TOWNSEND, J., dissenting. I think the plain meaning of that part of section 3 (c) 2 of the act of 1951 (Ga. L. 1951, pp. 360, 365) which reads, "The terms 'sale at retail' . . . shall not include . . . industrial materials . . . used directly in the . . . converting or processing of articles . . . for resale," is to include all industrial materials which, while they do not become component parts of the finished product, are applied directly against or in contact with the raw material in order to convert or process it. The mere fact that heat is applied at the same time, so that the gas, while in such contact with the clay, becomes ignited and itself consumed by chemical change, does not change the direct use of such gas to an indirect use, as the flaiuing gas is in direct contact with the material and is the agent of its conversion and processing.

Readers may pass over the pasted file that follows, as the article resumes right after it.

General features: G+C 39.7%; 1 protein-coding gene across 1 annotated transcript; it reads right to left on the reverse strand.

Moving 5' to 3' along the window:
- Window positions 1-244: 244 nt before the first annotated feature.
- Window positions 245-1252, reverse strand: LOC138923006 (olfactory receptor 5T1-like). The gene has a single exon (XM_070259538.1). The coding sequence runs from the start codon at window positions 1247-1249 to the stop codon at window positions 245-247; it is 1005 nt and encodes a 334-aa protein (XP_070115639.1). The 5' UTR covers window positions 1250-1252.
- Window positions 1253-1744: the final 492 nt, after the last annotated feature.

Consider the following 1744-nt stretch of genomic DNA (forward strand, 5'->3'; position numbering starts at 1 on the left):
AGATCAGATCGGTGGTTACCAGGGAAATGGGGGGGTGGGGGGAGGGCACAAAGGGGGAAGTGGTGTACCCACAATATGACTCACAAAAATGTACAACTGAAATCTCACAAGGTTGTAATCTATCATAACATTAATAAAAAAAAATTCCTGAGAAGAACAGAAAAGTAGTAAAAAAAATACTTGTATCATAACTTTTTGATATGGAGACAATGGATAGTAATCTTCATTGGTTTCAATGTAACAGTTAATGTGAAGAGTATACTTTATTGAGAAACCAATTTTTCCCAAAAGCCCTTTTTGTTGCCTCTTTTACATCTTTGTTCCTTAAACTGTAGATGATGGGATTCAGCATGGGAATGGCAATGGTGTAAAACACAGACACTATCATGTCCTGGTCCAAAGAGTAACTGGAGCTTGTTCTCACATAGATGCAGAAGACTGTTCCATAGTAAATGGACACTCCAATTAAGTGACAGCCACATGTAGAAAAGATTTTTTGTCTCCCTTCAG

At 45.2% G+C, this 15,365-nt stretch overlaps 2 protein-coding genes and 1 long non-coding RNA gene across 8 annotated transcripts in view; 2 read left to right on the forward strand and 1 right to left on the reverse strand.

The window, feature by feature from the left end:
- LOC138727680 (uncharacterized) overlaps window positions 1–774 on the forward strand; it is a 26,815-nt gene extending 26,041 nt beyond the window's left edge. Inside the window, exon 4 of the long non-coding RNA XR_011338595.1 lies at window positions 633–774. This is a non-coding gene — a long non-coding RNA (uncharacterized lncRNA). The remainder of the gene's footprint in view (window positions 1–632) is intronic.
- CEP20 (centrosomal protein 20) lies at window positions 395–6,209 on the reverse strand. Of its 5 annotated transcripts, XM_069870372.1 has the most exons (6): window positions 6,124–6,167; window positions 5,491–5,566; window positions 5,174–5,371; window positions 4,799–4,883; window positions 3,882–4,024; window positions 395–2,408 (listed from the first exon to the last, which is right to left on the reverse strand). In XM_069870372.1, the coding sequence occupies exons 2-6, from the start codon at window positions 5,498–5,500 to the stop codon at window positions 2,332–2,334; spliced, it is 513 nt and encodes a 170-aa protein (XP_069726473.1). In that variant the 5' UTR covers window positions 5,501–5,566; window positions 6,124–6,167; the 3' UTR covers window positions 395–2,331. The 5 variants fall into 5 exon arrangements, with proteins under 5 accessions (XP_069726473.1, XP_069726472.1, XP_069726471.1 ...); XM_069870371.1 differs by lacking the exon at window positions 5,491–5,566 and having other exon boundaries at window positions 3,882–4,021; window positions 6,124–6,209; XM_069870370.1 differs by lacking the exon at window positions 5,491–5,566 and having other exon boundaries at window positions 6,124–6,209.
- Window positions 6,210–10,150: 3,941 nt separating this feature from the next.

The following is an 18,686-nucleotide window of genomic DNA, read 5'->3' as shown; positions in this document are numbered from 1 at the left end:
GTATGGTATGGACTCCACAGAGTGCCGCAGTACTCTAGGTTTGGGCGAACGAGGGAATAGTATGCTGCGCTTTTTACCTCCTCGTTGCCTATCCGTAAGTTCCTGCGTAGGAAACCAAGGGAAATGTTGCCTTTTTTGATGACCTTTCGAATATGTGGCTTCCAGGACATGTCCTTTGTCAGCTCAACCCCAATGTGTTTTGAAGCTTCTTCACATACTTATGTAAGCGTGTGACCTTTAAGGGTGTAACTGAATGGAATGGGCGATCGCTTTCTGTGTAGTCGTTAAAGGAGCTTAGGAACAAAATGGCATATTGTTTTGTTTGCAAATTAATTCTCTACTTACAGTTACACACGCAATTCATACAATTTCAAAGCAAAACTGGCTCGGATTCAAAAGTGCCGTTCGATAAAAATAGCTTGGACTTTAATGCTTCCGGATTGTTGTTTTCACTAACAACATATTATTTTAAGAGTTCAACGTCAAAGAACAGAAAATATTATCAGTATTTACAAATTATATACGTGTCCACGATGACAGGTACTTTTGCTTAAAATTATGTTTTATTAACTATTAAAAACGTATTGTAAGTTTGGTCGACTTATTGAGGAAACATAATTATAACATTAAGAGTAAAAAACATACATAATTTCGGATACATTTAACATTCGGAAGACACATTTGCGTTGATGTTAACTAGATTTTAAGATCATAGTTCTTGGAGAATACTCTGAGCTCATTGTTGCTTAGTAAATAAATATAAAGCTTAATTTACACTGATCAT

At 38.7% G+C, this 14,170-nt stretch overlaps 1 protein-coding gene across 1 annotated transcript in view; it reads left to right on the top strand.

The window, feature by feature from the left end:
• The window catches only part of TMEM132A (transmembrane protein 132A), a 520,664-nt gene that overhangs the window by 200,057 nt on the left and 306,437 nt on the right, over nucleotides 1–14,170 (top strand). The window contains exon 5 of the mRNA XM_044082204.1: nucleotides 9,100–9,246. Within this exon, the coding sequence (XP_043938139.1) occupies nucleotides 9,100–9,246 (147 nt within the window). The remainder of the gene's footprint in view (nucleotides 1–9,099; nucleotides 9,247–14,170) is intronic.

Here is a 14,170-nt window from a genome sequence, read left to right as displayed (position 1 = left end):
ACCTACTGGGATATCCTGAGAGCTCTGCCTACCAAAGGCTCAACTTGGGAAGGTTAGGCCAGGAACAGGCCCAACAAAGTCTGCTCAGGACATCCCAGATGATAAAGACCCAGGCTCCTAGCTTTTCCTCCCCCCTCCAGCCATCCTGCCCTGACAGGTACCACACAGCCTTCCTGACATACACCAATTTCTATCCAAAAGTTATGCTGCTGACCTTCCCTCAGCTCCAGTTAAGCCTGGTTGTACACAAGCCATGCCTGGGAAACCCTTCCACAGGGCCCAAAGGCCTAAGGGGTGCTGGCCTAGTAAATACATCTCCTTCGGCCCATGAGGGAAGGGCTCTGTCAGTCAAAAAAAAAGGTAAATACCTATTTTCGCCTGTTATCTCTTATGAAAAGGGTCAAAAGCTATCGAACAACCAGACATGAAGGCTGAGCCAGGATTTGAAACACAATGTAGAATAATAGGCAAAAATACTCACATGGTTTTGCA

It is axiomatic that the cardinal rule of construction is to ascertain the intention of the legislature. Foster v. Vickery, 202 Ga. 55, 60 (42 S. E. 2d 117). One unversed in the subtleties of the law might suppose that the proper manner of ascertaining such intent would be to consult the official subsequent declaration of that body, which, at the following term, passed an act (Ga. L. 1953, p. 194), "to provide for a clarification of the original intent of the General Assembly that there shall not be included within the meaning of the term 'industral materials', natural or artificial gas, oil, gasoline, electricity, solid fuel, ice or other materials used for heat, light, power and refrigeration." Such, however, is not the case, for the subsequent act must result in "either a new rule or a judicial construction of an existing rule. If the former, it is . . . without retrospective effect, and, if the latter, it is the exercise of a power which belongs to the legislature of no free country--which most assuredly does not belong to the legislature of Georgia." Wilder v. Lumpkin, 4 Ga. 208, 211. It will not be presumed that the legislature attempted illegally to invade the judicial field. Accordingly, the plain implication is that, when the wording of section 3 (c) 2 was changed in 1953 to delete from the exemptions the words "industrial materials . . . used directly in the . . . converting or processing of articles," and substituted in lieu thereof "industrial materials . . . coated upon or impregnated into the product," it set up a new rule, regardless of its purported clarification of the original rule. Thus, viewing the act of 1953 through the back door, so to speak, instead of admitting it into the councils of judicial construction, we conclude from it only that the legislature, realizing it had enacted a statutory rule other than that which it had desired, in 1953 enacted a new statutory rule more in accordance with the purpose of the act as a whole. From what the legislature did, rather than from what it stated at a later date it intended to do, must the courts arrive at legislative intention. Applying this rule, it is clear that in 1952, when the tax for which refund was claimed was paid, gas, electricity, and other similar products, when used as industrial materials directly in the conversion or processing of raw materials, were exempt from the sales tax, and that the judgment of the trial court in this case was correct.